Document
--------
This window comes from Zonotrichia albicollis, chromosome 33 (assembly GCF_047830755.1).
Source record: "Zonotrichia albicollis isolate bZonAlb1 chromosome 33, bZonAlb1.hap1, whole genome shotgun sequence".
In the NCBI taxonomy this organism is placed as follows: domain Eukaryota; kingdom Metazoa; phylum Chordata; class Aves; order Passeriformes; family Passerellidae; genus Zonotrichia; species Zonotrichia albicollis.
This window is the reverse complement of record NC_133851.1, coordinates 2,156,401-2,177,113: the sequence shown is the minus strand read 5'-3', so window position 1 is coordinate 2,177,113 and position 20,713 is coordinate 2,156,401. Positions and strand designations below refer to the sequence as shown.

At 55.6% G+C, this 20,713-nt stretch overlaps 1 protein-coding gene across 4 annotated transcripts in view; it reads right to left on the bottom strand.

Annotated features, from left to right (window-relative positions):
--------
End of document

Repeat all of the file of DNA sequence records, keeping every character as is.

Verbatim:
This window comes from Zonotrichia albicollis, chromosome 33 (assembly GCF_047830755.1).
Source record: "Zonotrichia albicollis isolate bZonAlb1 chromosome 33, bZonAlb1.hap1, whole genome shotgun sequence".
In the NCBI taxonomy this organism is placed as follows: domain Eukaryota; kingdom Metazoa; phylum Chordata; class Aves; order Passeriformes; family Passerellidae; genus Zonotrichia; species Zonotrichia albicollis.
This window is the reverse complement of record NC_133851.1, coordinates 2,156,401-2,177,113: the sequence shown is the minus strand read 5'-3', so window position 1 is coordinate 2,177,113 and position 20,713 is coordinate 2,156,401. Positions and strand designations below refer to the sequence as shown.

At 55.6% G+C, this 20,713-nt stretch overlaps 1 protein-coding gene across 4 annotated transcripts in view; it reads right to left on the bottom strand.

Annotated features, from left to right (window-relative positions):